How refreshing to hear a concert performed by someone who doesn’t seem driven to say something new. Pianist Boris Berman, who chairs the piano division of the Yale School of Music, was at Catholic University’s Ward Hall on Monday evening with a mostly Brahms program, and he seemed content to focus on letting the music speak for itself. The program included all 20 of the assorted and vaguely labeled intermezzi, rhapsodies and capricciosos that make up the Brahms Op. 116, 117, 118 and 119 “Klavierstücke” (or piano pieces). Berman also threw in, as sort of palate-cleansers, Schoenberg’s six short, delicate Op. 16 pieces — altogether an elegant program elegantly played.
This was Brahms at his most Brahmsian, with melodies that floated effortlessly from the welter of intricate textures, triple and duple rhythms that rubbed up comfortably against each other, harmonies that slid almost imperceptibly between major and minor and timeless landscapes of passion and longing. The nuts and bolts that went into making all this happen included a broad repertoire of legato touches that ranged from the vocal silkiness of the middle section of the Op. 116, No. 6 Intermezzo to the more instrumental-sounding linearity of the spooky middle section of the rollicking Rhapsody that ended the Op. 119 set. There was the care Berman took to keep the bass in check, never letting it muddy the sonorities, and a rhythmic integrity he maintained that still allowed lines to flex and breathe.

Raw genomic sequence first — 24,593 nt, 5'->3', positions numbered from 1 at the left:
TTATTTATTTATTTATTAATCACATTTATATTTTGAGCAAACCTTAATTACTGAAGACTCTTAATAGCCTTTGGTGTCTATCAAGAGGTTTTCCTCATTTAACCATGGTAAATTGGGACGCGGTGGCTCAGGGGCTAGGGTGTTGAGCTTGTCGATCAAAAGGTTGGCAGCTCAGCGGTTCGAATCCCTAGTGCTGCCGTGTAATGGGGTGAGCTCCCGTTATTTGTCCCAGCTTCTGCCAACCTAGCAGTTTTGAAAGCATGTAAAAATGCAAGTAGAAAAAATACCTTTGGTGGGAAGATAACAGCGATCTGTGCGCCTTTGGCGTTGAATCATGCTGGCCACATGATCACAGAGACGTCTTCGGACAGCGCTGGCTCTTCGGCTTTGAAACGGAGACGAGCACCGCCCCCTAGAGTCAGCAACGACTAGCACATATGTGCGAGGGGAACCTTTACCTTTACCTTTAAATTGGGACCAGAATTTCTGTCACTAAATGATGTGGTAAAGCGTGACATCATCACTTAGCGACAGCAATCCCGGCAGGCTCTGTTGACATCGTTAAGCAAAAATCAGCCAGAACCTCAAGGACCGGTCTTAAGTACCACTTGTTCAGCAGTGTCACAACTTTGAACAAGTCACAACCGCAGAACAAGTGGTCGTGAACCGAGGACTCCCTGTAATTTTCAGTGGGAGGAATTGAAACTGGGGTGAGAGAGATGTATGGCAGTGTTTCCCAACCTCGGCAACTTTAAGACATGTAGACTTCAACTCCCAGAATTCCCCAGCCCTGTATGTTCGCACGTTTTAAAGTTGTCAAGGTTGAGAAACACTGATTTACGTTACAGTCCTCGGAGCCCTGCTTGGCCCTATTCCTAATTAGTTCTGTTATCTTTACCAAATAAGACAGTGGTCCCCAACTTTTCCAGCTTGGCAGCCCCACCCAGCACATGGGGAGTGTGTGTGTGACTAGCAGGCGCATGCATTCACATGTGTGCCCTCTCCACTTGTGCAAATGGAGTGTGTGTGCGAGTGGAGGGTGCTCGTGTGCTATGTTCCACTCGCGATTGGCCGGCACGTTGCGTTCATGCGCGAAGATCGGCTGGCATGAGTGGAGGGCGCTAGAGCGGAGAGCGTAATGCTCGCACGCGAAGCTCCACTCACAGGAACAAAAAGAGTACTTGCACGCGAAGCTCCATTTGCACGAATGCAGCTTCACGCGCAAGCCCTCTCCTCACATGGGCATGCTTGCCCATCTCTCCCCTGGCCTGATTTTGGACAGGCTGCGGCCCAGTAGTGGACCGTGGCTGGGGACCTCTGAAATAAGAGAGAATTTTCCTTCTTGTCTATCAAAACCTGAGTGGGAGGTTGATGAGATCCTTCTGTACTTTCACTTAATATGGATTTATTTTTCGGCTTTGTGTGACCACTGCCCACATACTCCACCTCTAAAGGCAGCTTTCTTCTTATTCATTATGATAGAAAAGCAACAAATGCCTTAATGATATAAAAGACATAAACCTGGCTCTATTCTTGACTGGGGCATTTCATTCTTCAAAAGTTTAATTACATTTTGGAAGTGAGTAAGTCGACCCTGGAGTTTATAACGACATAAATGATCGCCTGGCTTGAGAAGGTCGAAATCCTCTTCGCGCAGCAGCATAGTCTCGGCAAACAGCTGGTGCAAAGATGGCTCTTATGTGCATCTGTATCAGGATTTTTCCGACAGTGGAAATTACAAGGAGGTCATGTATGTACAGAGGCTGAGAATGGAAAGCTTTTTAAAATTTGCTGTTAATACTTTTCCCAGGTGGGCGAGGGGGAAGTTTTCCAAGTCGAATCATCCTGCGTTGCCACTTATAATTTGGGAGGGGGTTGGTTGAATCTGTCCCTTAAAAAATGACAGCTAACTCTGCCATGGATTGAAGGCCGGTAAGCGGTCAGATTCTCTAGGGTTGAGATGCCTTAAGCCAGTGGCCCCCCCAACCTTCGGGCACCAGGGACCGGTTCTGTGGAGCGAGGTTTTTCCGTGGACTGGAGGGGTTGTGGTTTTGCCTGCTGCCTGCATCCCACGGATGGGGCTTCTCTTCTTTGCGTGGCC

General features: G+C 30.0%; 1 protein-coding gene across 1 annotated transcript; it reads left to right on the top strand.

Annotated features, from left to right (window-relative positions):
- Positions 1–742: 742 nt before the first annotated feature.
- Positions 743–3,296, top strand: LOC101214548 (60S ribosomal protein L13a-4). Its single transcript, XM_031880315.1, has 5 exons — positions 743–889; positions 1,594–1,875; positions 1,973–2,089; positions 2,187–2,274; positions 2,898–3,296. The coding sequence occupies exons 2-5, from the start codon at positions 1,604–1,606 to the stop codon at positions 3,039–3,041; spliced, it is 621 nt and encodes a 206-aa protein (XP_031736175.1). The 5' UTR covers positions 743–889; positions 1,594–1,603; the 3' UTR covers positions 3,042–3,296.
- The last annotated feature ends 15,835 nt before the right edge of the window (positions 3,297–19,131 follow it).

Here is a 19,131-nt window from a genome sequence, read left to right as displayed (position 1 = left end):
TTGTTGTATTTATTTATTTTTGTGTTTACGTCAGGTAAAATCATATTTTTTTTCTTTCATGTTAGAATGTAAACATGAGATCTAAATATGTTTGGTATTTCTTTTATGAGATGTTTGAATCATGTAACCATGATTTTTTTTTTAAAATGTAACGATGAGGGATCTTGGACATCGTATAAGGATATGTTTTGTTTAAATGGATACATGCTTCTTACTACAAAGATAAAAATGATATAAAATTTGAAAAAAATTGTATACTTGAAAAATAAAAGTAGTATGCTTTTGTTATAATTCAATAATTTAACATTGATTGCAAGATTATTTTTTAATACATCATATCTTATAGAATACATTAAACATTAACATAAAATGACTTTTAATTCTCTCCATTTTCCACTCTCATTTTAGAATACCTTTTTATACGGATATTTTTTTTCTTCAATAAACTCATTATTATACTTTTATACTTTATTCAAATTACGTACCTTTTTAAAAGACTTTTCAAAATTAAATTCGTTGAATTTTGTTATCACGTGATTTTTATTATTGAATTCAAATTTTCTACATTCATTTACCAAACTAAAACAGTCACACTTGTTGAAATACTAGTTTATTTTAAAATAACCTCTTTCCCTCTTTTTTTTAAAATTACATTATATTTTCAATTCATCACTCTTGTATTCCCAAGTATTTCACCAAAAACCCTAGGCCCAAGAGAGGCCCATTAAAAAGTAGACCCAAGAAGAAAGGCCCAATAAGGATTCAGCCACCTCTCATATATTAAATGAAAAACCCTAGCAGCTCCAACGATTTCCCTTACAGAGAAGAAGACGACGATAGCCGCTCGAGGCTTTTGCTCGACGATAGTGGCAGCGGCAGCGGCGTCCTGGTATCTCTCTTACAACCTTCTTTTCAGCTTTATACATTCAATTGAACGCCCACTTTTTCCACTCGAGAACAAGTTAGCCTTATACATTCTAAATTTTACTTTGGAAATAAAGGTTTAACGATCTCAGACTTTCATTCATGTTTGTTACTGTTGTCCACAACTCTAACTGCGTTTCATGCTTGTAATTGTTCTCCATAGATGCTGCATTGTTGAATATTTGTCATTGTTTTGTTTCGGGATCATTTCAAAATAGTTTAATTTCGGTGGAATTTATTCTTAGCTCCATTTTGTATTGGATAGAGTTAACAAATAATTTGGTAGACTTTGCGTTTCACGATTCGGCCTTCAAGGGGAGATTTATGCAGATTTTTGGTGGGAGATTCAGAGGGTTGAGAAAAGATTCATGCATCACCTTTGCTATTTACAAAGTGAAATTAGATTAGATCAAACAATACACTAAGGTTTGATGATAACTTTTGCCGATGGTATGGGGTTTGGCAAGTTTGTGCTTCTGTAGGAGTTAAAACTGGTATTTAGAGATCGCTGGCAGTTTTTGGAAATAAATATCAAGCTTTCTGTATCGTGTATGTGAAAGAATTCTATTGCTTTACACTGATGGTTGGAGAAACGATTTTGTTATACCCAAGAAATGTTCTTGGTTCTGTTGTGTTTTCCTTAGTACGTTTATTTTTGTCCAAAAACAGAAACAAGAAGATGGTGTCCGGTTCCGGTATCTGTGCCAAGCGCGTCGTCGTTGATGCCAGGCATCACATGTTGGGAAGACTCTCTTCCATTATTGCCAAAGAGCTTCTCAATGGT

Architecturally, Ward Hall may have all the charm of a gutted barn, but acoustically it is a terrific place to hear a piano recital. On Monday night, however, something backstage bumped around loudly throughout the second half of the concert. That Berman was able to keep the noise from affecting his performance testifies to a world-class power of concentration.
Reinthaler is a freelance writer.